Pete Munoz will be in Seattle, WA, September 19-21 to attend CitiesAlive®, the 15th Annual Green Roof and Wall Conference. Pete will join David Yocca, Senior Partner at the Conservation Design Forum, in delivering a presentation on the performance of the full range of potential benefits and performance attributes-beyond those related to urban stormwater- that can be accomplished with integrated living architecture design.

The Mid-Atlantic Stream Restoration Conference will be held in Baltimore, MD, September 20-22. Practice Lead Joe Berg will present “Get the Rock Out, the Mid-Atlantic is Poised for Wooden Stream Restoration Structures.” Water resources engineer Bryan Arvai will present the case study “Paint Branch Fish Passage Project – An alternative steam mitigation approach.” Senior ecologist and Hudson River Bioregion Lead Terry Doss will deliver a talk on “Stormwater to Stream Flow through Surface Storage and Hyporheic Flow.” Senior restoration ecologist Mike Trumbauer and water resources engineer Doug Streaker will also be on hand for this exciting gathering.


Jennifer Missett

Jennifer Missett named Chesapeake/Delaware Bays Bioregion Team Leader
We’re delighted to announce that senior water resources engineer Jennifer Missett has been promoted to the position of Chesapeake/Delaware Bays Bioregion Team Leader. In this role, Jennifer will guide our work within the watersheds of the Chesapeake and Delaware Bays. “Jennifer has helped communities throughout the country to apply green infrastructure solutions and water resource restoration measures to achieve their goals,” said Biohabitats president, Keith Bowers. “Her attention to detail, communication skills, and expertise in time and budget management have also helped ensure that our clients’ needs for clean water and healthy ecosystems are met efficiently.” Way to go, Jennifer!

Biohabitats Contributes to New Ecological Restoration Handbook

The Routledge Handbook of Ecological & Environmental Restoration (2017), is a comprehensive guide for practitioners and an attempt to update our understanding of the practice of restoration in light of the emerging green economy, climate change, and the latest techniques. Biohabitats authored two of the chapters. Keith Bowers drew on his personal experience as a restoration entrepreneur to describe “Ecological Restoration as a Growing Part of the Green Economy,” and he and Jessica Hardesty Norris compiled a set of urban restoration examples as food for thought in “Ecological Restoration in an Urban Context.”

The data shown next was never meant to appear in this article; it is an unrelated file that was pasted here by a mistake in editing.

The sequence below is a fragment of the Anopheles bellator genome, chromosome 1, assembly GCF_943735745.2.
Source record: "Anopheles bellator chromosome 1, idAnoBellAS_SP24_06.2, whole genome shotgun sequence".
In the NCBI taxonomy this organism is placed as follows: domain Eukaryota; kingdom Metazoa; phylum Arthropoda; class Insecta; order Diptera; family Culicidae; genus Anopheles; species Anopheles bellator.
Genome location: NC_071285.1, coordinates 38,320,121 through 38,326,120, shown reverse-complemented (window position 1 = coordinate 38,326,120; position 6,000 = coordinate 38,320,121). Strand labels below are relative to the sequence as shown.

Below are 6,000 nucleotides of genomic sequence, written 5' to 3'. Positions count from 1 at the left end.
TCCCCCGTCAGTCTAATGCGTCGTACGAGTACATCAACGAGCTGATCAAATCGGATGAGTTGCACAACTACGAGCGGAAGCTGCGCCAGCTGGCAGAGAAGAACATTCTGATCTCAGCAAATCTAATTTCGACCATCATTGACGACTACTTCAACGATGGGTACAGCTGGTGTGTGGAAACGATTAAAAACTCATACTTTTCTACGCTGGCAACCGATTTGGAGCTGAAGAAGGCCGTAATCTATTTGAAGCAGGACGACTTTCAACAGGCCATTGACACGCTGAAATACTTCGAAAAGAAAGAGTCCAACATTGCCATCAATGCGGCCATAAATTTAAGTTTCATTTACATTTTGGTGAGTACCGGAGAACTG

Area of expertise?
My strong suits include cost estimation, client communication, construction implementation and native plant identification (within the Pacific Northwest).

Favorite type of projects?
Design-build. Initiating the concept/design, and then executing the build is a rewarding process to be involved with. It gives one the opportunity to connect with all the aspects of the project from initiation to completion and generally translates into cost saving for the client, which ultimately benefits the resource we are trying to preserve.

What do you like to do when you’re not working?
If it involves H2O, then count me in! My favorite extracurricular activities include navigating waterbodies, fishing, surfing, and exploring the many scenic gems of the Pacific Northwest.

One thing about you that people may not know?
I used to play the cello and the flute in band class, don’t tell anyone!

Where are you from, originally?
Born in Oregon City, Oregon. Grew up across the river in West Linn, Oregon and have not migrated far as I now reside in the Northern tip of the Willamette Valley.
When you were a kid, what did you want to be when you grew up?
A dermatologist or a professional motocross racer, LOL!
Favorite ecosystem?
The estuary. Where the fresh and salt water mix, delicate, productive, and diverse.

Academic Achievements

Congratulations to accounting and contracts coordinator, Erica Robak, who earned an M.A. in English Literature from Morehead State University.

Golden Acorn Winners

Every quarter, Biohabitats awards one staff member with something we call the Golden Acorn. The award recognizes employees who, through their actions, embody the Biohabitats mission to “Restore the Earth and Inspire Ecological Stewardship.” The gold color symbolizes purity of purpose in protecting and defending nature, and the acorn symbolizes strength of resolve. Nominees are submitted by the staff. Our most recent Golden Acorn winners were Adam Feuerstein and Jennifer Missett.


Jennifer Missett with her dogs Bellum (L) and Pax (R)

Recipients of the Golden Acorn get to direct a monetary donation to the non-profit organization of their choice. Adam chose to direct his to the Jewish National Fund’s Water Solutions Program. Jennifer directed her donation to Baltimore Animal Rescue and Care Shelter (BARCS), an organization that cares for homeless, neglected, and unwanted animals and promotes responsible pet ownership for a more humane community in Baltimore City.